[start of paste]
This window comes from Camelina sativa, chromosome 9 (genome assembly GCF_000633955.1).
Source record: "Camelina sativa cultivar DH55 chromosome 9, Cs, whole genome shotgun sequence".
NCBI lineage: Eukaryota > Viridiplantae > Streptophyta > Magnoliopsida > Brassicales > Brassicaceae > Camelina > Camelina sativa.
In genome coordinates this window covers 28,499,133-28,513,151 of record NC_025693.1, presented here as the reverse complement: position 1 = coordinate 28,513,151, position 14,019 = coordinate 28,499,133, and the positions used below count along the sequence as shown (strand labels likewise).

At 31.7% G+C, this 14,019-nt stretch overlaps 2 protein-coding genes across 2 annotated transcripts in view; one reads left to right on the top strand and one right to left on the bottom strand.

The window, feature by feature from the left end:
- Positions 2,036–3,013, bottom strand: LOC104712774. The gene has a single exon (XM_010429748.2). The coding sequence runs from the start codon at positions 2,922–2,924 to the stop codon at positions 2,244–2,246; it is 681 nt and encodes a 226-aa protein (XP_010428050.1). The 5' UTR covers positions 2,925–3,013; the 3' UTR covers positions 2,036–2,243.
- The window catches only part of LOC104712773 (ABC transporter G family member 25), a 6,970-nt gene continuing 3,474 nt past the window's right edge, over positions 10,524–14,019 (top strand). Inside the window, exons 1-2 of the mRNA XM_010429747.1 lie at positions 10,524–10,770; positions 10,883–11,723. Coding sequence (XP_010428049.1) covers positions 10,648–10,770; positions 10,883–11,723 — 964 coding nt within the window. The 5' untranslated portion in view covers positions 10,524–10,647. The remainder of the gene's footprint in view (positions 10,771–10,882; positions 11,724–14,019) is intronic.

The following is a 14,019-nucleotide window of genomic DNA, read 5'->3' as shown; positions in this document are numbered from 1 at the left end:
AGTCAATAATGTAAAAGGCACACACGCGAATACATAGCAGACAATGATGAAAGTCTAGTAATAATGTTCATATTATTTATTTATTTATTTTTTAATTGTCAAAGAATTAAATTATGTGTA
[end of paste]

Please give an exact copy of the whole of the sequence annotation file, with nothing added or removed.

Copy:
This window comes from Camelina sativa, chromosome 9 (genome assembly GCF_000633955.1).
Source record: "Camelina sativa cultivar DH55 chromosome 9, Cs, whole genome shotgun sequence".
NCBI lineage: Eukaryota > Viridiplantae > Streptophyta > Magnoliopsida > Brassicales > Brassicaceae > Camelina > Camelina sativa.
In genome coordinates this window covers 28,499,133-28,513,151 of record NC_025693.1, presented here as the reverse complement: position 1 = coordinate 28,513,151, position 14,019 = coordinate 28,499,133, and the positions used below count along the sequence as shown (strand labels likewise).

At 31.7% G+C, this 14,019-nt stretch overlaps 2 protein-coding genes across 2 annotated transcripts in view; one reads left to right on the top strand and one right to left on the bottom strand.

The window, feature by feature from the left end:
- Positions 2,036–3,013, bottom strand: LOC104712774. The gene has a single exon (XM_010429748.2). The coding sequence runs from the start codon at positions 2,922–2,924 to the stop codon at positions 2,244–2,246; it is 681 nt and encodes a 226-aa protein (XP_010428050.1). The 5' UTR covers positions 2,925–3,013; the 3' UTR covers positions 2,036–2,243.
- The window catches only part of LOC104712773 (ABC transporter G family member 25), a 6,970-nt gene continuing 3,474 nt past the window's right edge, over positions 10,524–14,019 (top strand). Inside the window, exons 1-2 of the mRNA XM_010429747.1 lie at positions 10,524–10,770; positions 10,883–11,723. Coding sequence (XP_010428049.1) covers positions 10,648–10,770; positions 10,883–11,723 — 964 coding nt within the window. The 5' untranslated portion in view covers positions 10,524–10,647. The remainder of the gene's footprint in view (positions 10,771–10,882; positions 11,724–14,019) is intronic.

The following is a 14,019-nucleotide window of genomic DNA, read 5'->3' as shown; positions in this document are numbered from 1 at the left end:
AGTCAATAATGTAAAAGGCACACACGCGAATACATAGCAGACAATGATGAAAGTCTAGTAATAATGTTCATATTATTTATTTATTTATTTTTTAATTGTCAAAGAATTAAATTATGTGTA